Given the far-rightist nature of the Israeli governing coalition the latter option is not to be dismissed.
While the US has made no statements about Barghouti, I believe that the general pragmatic thrust of current policy would welcome his release and attempt to use it to build a bridge to the Palestinian side and encourage it to join negotiations – with the caveat, of course, that the Palestinians must feel that they have something to gain by doing so, which is not currently the case.
I am afraid that the current Israeli government has proven itself adept at outwaiting and outsmarting Barack Obama, the US president, and the PA, so it is doubtful that a PA headed by Barghouti could work any immediate miracles.
Still, the Netanyahu government, secure and stable as it now seems, will not be so forever. Indeed, if a strong PA leader comes on the scene – one that Israelis feel could be trusted to deliver on his promises and who could carry Hamas with him – then the electorate might feel more secure in electing a more forthcoming government.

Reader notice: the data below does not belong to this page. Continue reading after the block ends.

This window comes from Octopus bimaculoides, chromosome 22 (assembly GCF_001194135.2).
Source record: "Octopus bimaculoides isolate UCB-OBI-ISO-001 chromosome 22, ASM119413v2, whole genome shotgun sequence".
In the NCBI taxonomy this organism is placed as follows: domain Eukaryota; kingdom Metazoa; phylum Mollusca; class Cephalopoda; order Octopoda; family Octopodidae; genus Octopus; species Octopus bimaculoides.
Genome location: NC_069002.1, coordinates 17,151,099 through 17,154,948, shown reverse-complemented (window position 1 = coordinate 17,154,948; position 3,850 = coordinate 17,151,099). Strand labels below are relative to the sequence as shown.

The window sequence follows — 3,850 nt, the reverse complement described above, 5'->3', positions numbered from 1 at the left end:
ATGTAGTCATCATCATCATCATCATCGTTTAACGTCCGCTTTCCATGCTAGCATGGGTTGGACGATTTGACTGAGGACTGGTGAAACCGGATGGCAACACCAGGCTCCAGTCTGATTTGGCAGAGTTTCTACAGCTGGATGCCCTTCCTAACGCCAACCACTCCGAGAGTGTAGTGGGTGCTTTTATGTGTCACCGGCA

It is not outside the realm of possibility that a more pragmatic leader, like Tzipi Livni, could be elected within a year or so and actually proceed to final status talks and negotiate a deal with the Palestinians.
Of course, there are many rivers to cross before we get to that point, but in the long term Barghouti’s release could produce positive results for peace.
Richard Silverstein writes the Tikun Olam blog dedicated to Israeli-Arab peace. He also publishes at Comment is Free, Alternet, the Huffington Post, Seattle Times, Jewish Forward and Haaretz.
The views expressed in this article are the author’s own and do not necessarily reflect Al Jazeera’s editorial policy.